About two dozen suspended Roman Catholic priests could learn whether they can return to their parishes or if accusations they molested children will doom their church career.
Archbishop Charles Chaput is expected to announce the findings of the latest church investigation into the accusations, some of which had previously been dismissed as not credible. Those findings were sharply criticized by a Philadelphia grand jury last year.
A person close to the process, speaking on condition of anonymity, told The Associated Press that Chaput plans to announce the outcome of at least some of the investigations Friday. The person is not authorized to speak publicly about the issue.
Chaput first discussed the matter with hundreds of Philadelphia priests summoned to a last-minute meeting Wednesday.
“I think he's smart, meeting with his priests, talking to them,” said the Rev. Thomas J. Reese, a senior fellow at the Woodstock Theological Center at Georgetown University who has written a book on U.S. bishops. “Priests are one of the most important constituencies that a bishop has. He needs them to do almost anything in the diocese.”
The church must show concern for victims of the worldwide abuse crisis, while also giving accused priests a fair shake, Reese said.
Meanwhile, Chaput is painfully aware of a related criminal trial under way. Monsignor William J. Lynn, a former top aide at the archdiocese, is charged with child endangerment for his handling of abuse complaints from 1992 to 2004, mostly under the late Cardinal Anthony Bevilacqua.
The February 2011 grand jury report that led to Lynn's case also alleged that dozens of accused priests were still active in Philadelphia, despite a zero-tolerance policy among U.S. bishops. The accusations ranged from sexual abuse to inappropriate boundary issues.
They could be returned to their parishes if vindicated Friday or removed from active ministry if not. There are 1.5 million Catholics in the five-county archdiocese, and about 800 priests.
Chaput inherited the Philadelphia problem when he arrived from Denver in August.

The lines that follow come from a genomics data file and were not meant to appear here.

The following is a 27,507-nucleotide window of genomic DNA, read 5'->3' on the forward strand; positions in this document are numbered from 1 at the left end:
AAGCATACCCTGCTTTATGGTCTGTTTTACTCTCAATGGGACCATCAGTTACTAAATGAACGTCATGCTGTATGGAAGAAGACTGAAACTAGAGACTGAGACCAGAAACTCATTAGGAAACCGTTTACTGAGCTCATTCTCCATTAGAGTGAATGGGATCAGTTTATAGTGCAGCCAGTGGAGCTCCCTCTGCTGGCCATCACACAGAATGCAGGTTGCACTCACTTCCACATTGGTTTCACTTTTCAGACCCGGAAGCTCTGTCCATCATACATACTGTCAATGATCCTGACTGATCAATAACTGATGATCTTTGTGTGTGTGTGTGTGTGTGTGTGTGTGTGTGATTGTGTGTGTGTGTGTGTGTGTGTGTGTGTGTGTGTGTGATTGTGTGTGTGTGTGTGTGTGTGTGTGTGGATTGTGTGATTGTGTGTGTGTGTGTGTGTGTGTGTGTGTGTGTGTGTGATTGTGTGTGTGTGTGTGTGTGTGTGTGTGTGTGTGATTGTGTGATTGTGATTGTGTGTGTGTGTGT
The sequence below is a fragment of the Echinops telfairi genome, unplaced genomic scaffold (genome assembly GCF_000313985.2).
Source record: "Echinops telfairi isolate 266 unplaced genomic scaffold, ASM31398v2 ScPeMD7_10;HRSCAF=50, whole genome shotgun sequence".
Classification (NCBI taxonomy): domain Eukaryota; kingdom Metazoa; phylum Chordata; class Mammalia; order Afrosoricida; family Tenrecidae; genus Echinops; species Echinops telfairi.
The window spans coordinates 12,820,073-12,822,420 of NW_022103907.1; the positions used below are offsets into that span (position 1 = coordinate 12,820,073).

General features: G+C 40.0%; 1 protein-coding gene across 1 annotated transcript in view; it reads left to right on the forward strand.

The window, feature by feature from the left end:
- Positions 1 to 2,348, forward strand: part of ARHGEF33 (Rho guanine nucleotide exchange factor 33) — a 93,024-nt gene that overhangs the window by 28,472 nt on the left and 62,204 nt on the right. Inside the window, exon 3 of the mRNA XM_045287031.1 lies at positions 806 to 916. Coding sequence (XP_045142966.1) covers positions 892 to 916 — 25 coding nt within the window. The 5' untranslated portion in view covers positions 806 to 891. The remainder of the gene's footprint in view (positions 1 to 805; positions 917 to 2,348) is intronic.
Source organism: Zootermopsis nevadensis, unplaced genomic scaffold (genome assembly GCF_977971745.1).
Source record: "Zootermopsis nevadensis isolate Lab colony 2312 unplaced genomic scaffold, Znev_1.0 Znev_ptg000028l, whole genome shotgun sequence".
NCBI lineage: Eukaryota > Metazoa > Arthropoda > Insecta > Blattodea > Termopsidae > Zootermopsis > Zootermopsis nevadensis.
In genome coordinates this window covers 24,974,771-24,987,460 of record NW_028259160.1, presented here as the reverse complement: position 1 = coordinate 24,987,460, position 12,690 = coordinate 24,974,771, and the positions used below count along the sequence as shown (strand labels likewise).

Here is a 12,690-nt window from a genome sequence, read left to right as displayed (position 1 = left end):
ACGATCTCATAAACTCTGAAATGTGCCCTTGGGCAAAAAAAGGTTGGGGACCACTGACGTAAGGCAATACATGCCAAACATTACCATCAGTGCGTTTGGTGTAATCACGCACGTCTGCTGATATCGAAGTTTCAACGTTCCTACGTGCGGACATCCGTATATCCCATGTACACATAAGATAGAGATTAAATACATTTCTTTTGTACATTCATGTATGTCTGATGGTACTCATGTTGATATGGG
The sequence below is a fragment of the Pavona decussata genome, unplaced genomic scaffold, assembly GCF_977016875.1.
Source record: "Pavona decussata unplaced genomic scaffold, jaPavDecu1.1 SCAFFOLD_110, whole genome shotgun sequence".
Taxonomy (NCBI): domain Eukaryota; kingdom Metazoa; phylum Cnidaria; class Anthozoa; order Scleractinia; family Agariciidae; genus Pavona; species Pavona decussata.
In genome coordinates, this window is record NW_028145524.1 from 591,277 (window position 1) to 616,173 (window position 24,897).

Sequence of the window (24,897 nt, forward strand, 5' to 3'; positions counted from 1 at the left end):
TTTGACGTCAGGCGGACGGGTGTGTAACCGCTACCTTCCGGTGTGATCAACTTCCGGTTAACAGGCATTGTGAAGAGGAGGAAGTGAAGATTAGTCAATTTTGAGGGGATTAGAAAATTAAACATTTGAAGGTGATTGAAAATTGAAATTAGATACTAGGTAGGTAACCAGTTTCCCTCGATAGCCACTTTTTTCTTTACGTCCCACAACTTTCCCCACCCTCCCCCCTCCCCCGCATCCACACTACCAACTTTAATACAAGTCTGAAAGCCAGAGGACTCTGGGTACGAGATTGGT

Supporters credit him with moving swiftly to settle 43 abuse cases for $8.2 million in Denver from 2005 to 2008, and for publicly apologizing to victims. Yet critics complain that he helped block efforts there to allow child sex-abuse victims more time to file civil lawsuits.
Victim advocate John Salveson of suburban Philadelphia wonders why the church is still conducting its own investigations, given the dubious history unfolding in the Philadelphia courtroom. Trial documents show that the archdiocese for decades believed that accused predators could remain in ministry, perhaps after getting treatment or counseling.
Salveson, who says he was the victim of priest-abuse as a child, runs the Pennsylvania-based Foundation to Abolish Child Sex Abuse.
“The people at Enron did not have the option of saying to the Justice Department, ... We'll get back to you in a year, and we'll tell you if we think they did anything wrong,” said Salveson, who has watched some of Lynn's trial.
A 2005 grand jury report had blasted the church for ignoring or dismissing sexual-abuse complaints made against 63 priests in the archdiocese over many decades. The 2011 report said the archdiocese was continuing to downplay complaints or focus on minor discrepancies to find them not credible.
The archdiocese responded by suspending the priests and hiring a former child sex-crimes prosecutor, Gina Maisto Smith, to re-examine complaints involving active priests.
In May, the criticism came from within when the head of the archdiocese's lay panel on priest sex-abuse blasted then-Cardinal Justin Rigali's response to the pedophilia crisis, saying he and his bishops “failed miserably at being open and transparent.”
“What will it take for bishops to accept that their attitude of superiority and privilege only harms their image and the church's?” review board chairwoman Ana Maria Catanzaro wrote in a Commonweal magazine article titled “The Fog of Scandal.”